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Cystic Fibrosis: Overview and Risk Factors

Cystic fibrosis (CF) is a systemic disease of the exocrine glands characterized by a progressive obstructive lung disease (bronchiectasis) and exocrine pancreatic insufficiency. The sweat glands, vas deferens, and other organs are also affected to varying degrees.

CF is the most common inherited genetic disorder in North America. In the United States, approximately 30,000 individuals have the condition and about 12 million people are carriers. Cystic fibrosis is also the most common cause of pancreatic insufficiency in children. Because normal absorption and digestion of nutrients, especially fat, are altered by pancreatic insufficiency, failure to thrive, malnutrition, and growth retardation are common clinical features in the absence of treatment. The median age of survival is approximately 35 years.

CF is caused by mutations of the cystic fibrosis transmembrane conductance regulator (CFTR) gene, which controls the concentration of sodium and chloride across certain epithelial cell membranes. Its disruption causes abnormal sodium resorption and chloride secretion. This in turn produces thick mucus, which renders lungs susceptible to bacterial infections. Destruction of the pancreas is typically present at birth, resulting in the absence of digestive enzymes released into the digestive tract. Over 1,000 mutations of this gene have been identified; the most common is the DF508 mutation.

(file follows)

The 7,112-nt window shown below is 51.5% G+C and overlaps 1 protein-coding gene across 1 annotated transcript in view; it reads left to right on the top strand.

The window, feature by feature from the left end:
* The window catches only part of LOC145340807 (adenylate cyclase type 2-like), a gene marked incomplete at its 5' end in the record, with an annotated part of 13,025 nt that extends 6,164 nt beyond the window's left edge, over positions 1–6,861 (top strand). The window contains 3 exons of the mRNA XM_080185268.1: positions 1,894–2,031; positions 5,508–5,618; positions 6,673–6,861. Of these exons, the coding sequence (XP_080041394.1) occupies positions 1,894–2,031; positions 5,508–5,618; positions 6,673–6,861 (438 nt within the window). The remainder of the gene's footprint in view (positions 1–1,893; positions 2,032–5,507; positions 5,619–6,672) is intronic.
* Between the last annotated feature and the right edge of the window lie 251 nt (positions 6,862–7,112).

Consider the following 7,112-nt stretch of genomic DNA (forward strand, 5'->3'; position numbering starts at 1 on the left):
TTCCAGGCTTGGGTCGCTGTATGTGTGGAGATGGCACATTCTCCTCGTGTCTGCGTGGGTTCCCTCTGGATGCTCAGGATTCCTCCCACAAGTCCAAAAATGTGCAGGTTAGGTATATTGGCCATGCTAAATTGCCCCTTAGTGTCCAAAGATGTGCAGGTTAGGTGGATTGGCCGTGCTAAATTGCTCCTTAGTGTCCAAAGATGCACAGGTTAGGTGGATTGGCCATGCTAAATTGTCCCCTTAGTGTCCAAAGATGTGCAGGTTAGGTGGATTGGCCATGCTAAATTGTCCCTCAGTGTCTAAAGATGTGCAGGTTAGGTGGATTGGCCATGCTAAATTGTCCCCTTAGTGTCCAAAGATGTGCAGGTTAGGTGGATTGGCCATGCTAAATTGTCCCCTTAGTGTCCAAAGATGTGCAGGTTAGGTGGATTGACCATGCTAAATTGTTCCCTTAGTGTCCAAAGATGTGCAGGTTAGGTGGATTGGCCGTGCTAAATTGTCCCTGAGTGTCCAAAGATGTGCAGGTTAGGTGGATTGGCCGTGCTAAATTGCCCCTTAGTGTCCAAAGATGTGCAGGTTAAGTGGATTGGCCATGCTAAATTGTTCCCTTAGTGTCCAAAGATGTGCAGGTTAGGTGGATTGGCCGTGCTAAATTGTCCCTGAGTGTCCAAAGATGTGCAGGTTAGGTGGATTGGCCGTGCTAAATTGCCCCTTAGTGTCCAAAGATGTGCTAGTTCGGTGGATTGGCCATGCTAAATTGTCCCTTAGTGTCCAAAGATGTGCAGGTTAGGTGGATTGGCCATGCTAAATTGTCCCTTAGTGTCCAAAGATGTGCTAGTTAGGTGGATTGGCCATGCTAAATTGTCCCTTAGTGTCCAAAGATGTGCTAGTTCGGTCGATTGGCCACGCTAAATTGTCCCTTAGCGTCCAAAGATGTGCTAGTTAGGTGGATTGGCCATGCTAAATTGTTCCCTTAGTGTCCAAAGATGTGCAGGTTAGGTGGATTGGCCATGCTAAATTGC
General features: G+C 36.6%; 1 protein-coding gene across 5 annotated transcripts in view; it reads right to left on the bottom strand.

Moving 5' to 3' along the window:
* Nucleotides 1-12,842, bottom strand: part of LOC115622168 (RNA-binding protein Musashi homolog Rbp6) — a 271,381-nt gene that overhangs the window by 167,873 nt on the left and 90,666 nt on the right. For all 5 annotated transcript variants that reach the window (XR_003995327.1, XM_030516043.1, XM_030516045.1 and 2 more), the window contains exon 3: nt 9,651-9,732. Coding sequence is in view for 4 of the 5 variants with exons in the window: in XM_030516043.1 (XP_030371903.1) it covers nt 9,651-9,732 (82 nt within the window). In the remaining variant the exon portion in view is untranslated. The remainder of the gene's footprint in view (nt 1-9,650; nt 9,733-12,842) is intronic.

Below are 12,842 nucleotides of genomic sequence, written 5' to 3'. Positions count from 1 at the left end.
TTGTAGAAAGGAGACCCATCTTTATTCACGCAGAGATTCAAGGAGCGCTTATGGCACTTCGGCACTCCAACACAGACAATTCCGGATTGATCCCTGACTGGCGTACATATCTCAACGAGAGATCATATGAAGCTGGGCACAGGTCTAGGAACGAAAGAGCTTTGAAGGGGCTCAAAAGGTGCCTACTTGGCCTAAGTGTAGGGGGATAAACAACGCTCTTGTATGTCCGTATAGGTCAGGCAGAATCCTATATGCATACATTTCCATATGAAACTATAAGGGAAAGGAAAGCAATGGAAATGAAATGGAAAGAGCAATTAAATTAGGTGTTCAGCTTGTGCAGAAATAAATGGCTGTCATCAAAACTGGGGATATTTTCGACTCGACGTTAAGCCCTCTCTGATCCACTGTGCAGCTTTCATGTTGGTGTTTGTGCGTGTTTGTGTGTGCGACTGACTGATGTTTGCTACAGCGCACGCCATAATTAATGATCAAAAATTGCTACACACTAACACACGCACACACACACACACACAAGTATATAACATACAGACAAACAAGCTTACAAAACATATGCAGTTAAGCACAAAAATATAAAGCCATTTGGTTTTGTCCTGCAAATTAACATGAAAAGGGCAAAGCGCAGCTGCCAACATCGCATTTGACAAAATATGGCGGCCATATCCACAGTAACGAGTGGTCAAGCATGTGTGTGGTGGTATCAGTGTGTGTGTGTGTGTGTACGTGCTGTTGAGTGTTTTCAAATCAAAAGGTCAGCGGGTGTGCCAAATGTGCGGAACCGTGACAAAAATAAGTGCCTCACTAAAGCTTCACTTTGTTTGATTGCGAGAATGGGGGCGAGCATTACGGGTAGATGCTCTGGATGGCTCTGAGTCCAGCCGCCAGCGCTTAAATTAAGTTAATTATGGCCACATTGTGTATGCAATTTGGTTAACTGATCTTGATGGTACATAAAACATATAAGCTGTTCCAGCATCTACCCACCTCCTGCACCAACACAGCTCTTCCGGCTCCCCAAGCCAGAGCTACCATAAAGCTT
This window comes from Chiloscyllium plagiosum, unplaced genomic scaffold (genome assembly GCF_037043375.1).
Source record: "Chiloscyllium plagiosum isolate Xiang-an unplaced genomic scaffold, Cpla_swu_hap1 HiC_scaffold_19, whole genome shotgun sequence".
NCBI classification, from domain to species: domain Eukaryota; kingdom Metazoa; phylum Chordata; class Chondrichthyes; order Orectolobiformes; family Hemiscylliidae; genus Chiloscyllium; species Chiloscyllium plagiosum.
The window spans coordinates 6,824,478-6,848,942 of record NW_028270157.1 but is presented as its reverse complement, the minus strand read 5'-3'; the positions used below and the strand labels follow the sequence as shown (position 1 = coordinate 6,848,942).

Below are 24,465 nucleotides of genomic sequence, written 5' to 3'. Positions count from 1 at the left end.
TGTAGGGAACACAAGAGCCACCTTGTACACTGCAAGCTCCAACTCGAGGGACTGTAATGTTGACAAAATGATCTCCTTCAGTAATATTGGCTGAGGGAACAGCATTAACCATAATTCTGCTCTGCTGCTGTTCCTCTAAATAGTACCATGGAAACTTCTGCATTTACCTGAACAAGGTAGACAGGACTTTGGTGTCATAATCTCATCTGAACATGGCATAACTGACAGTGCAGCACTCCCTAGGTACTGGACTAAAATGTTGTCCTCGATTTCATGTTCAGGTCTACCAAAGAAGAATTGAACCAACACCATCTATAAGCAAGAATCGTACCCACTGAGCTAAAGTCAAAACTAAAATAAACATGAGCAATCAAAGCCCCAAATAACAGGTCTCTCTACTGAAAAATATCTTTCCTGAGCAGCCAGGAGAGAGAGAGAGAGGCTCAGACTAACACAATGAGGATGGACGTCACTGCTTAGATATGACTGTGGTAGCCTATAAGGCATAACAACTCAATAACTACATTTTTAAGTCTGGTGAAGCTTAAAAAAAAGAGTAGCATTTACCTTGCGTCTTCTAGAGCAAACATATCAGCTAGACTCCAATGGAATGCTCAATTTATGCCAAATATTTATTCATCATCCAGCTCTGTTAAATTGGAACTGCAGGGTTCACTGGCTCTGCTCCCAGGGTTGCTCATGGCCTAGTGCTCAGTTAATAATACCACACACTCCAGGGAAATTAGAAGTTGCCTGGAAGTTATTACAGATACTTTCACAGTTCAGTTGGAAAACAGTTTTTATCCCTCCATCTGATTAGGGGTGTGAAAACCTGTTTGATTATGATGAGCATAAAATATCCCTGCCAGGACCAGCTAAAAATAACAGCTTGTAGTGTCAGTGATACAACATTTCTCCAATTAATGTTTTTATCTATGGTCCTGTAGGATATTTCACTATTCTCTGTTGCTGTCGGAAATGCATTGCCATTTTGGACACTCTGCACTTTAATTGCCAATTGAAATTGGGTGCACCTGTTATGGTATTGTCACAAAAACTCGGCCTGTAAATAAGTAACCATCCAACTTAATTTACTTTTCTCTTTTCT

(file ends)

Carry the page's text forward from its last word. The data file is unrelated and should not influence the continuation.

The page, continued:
Risk Factors

Genetics. CF is an autosomal recessive condition. If both parents are carriers, a child has a 25% chance of having the disease and a 50% chance of also being a carrier. One in 25 Caucasians is a carrier. A family history of cystic fibrosis and unexplained infant death are also risk factors.

Race. The prevalence of CF is approximately 1 in 2,500 for Caucasians, 1 in 15,000 for African Americans, and 1 in 30,000 for Asian Americans.

 

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Cystic Fibrosis: Diagnosis >>